When it comes to weightlifting, we often envision symmetrical movements with barbells or deadlifts. However, the human body thrives on asymmetry. The left and right sides are designed to perform different functions. One fantastic way to optimize performance and biomechanics in the gym is through single-leg exercises like split squats. In this blog post, we will explore various methods of performing split squats, incorporating assessments and adjustments to achieve the most optimal hip positions and overall joint health.
Before diving into the split squat variations, it’s crucial to determine your body’s natural asymmetry. We can use a modified Ober’s test or an add action drop test from the Postural Restoration Institute. This test allows us to identify which side is tighter and which side you struggle with. Follow these steps:
- Position yourself on your side, ensuring that your head aligns with your spine and your hips are stacked.
- Bring one leg up and backward as far as possible while keeping the knee back.
- Slowly bring the knee down towards the ground, observing the sensations.
Typically, the right side feels looser and allows for greater range of motion, while the left side feels stiffer and tighter. Remember, this natural asymmetry is entirely normal and can be addressed through split squats to optimize hip positioning.
Split Squats for Optimal Hip Positions: Now that we understand the concept of asymmetry let’s explore split squat variations to improve hip positions. We’ll begin by focusing on the right side, which tends to shift back more due to our inherent asymmetry.
- Start with a hip-width stance in the split squat position.
- Maintain a shin angle that leans forward slightly, mimicking the gait motion.
- Exhale as you descend into the squat and inhale as you rise, activating the left abs and facilitating glute engagement.
- Focus on pressing off the inside part of the foot (midfoot) to further activate the glute.
Now, let’s shift our attention to the left side, which naturally tends to be more forward.
- Maintain a vertical shin angle on the left side, resembling the stance phase of walking.
- Inhale as you descend and exhale as you rise, ensuring proper activation of the glute and maintaining engagement in the left abs.
- Concentrate on pulling the left hip back while keeping a vertical shin angle.
Foot Positioning for Balance:
In addition to adjusting the hip positions, we can also optimize foot positioning to counterbalance the natural asymmetry.
- Use a slant board to assist with foot pronation and supination.
- On the right side, place the slant board under the arch of your foot, promoting foot flattening and pronation. Exhale on the descent, inhale on the ascent, and maintain a forward shin angle.
- On the left side, position the slant board on the outer part of your foot, encouraging a higher arch and counteracting the natural pronation. Inhale on the descent, exhale on the ascent, and maintain a vertical shin angle.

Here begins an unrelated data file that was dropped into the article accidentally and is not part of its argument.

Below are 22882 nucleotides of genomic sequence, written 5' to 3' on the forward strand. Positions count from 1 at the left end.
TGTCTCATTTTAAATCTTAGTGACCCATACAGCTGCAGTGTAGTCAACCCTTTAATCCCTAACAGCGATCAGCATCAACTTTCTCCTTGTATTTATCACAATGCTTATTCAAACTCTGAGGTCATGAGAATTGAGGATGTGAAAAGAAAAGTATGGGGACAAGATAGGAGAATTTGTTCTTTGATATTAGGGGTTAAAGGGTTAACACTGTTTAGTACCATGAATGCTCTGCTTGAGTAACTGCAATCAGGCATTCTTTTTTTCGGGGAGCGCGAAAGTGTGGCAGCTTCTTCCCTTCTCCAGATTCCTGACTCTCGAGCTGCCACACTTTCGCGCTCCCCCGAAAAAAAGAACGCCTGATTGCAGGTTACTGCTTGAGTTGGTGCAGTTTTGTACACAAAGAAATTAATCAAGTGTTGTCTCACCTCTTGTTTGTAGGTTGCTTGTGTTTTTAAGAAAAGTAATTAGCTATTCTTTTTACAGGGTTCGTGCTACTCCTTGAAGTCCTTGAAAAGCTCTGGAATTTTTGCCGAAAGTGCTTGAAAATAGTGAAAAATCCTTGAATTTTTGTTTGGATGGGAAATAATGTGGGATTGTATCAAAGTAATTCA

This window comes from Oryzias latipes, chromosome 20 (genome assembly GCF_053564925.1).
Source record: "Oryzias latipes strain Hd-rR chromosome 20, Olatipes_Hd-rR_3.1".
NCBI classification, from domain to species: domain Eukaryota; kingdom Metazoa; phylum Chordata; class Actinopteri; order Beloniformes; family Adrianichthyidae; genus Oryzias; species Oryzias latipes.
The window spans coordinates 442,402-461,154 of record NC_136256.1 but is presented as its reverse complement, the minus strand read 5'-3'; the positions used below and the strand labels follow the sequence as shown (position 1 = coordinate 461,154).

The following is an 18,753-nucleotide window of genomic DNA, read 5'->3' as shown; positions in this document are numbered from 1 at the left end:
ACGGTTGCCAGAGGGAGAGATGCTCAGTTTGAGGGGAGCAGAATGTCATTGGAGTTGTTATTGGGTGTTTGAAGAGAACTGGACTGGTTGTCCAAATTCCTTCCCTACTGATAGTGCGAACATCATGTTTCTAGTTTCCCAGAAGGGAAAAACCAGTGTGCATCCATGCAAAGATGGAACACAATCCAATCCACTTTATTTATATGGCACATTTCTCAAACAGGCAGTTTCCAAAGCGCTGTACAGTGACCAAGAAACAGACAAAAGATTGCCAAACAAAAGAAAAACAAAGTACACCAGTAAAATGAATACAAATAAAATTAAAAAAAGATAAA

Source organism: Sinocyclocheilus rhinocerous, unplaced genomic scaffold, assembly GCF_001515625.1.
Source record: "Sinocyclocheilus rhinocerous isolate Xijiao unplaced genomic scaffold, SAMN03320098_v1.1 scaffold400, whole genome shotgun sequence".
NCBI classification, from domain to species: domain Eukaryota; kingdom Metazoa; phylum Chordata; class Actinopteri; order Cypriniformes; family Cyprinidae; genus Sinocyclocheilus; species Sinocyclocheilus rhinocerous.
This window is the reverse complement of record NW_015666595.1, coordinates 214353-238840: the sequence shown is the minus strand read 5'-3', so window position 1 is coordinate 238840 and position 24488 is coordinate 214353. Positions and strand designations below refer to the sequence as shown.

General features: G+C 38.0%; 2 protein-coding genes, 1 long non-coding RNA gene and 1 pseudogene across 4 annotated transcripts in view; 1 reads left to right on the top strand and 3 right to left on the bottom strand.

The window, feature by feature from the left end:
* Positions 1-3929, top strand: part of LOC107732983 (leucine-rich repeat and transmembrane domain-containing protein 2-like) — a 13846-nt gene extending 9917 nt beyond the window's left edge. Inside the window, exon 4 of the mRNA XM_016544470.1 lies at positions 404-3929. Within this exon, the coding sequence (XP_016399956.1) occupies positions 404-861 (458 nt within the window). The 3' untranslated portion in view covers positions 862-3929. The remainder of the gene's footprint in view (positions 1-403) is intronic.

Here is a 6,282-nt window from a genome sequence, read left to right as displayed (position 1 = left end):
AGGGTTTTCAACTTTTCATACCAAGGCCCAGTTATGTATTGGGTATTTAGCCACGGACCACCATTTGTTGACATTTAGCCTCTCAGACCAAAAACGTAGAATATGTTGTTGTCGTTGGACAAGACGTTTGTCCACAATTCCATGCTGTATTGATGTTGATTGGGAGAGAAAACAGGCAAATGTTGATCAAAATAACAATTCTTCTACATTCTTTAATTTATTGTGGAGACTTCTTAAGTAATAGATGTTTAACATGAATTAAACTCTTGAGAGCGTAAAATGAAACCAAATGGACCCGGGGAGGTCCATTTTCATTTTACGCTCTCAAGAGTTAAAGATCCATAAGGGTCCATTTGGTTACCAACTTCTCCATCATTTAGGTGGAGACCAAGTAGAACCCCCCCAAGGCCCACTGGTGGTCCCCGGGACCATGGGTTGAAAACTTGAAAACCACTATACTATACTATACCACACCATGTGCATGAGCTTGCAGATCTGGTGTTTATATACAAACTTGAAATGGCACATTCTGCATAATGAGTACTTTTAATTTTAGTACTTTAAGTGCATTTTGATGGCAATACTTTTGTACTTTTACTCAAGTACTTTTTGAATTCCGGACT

Taking It Further with Slant Board Angles: The slant board can offer additional benefits by adjusting the angles to target specific muscles.
- To emphasize the hamstring activation on the right side, set up at a slight angle on the slant board. This angle promotes plantar flexion and enhances the engagement of the hamstring.
- For the left side, aim for a bit more dorsiflexion. Position your toes towards the high angle of the slant board.
Incorporating split squats into your workout routine can revolutionize your performance and address the natural asymmetry of the human body. By embracing the unique characteristics of each side, we can optimize hip positions, activate the glutes, engage the core, and improve overall joint health. Through assessments and adjustments, such as modifying shin angles and utilizing slant boards, we can customize split squats to suit our individual needs and enhance our athletic abilities.
Remember, it’s essential to listen to your body and pay attention to how each variation feels. Experiment with different setups and foot positions to find what works best for you. If you require further guidance or a more personalized approach, don’t hesitate to seek assistance from a professional who can perform a movement assessment and tailor the split squat setup to your specific requirements.
Now it’s time to put these modifications into practice and experience the benefits firsthand. Incorporate split squats into your training regimen, focusing on the asymmetry and adjustments we’ve discussed. Monitor your performance and any changes in pain or discomfort. By embracing the inherent asymmetry of the human body and utilizing split squats as a tool, you’ll unlock your full potential, improve your overall fitness, and pave the way for a stronger, healthier you.
Need more help with your split squat and overall movement? Schedule a free Movement Assessment and Fix!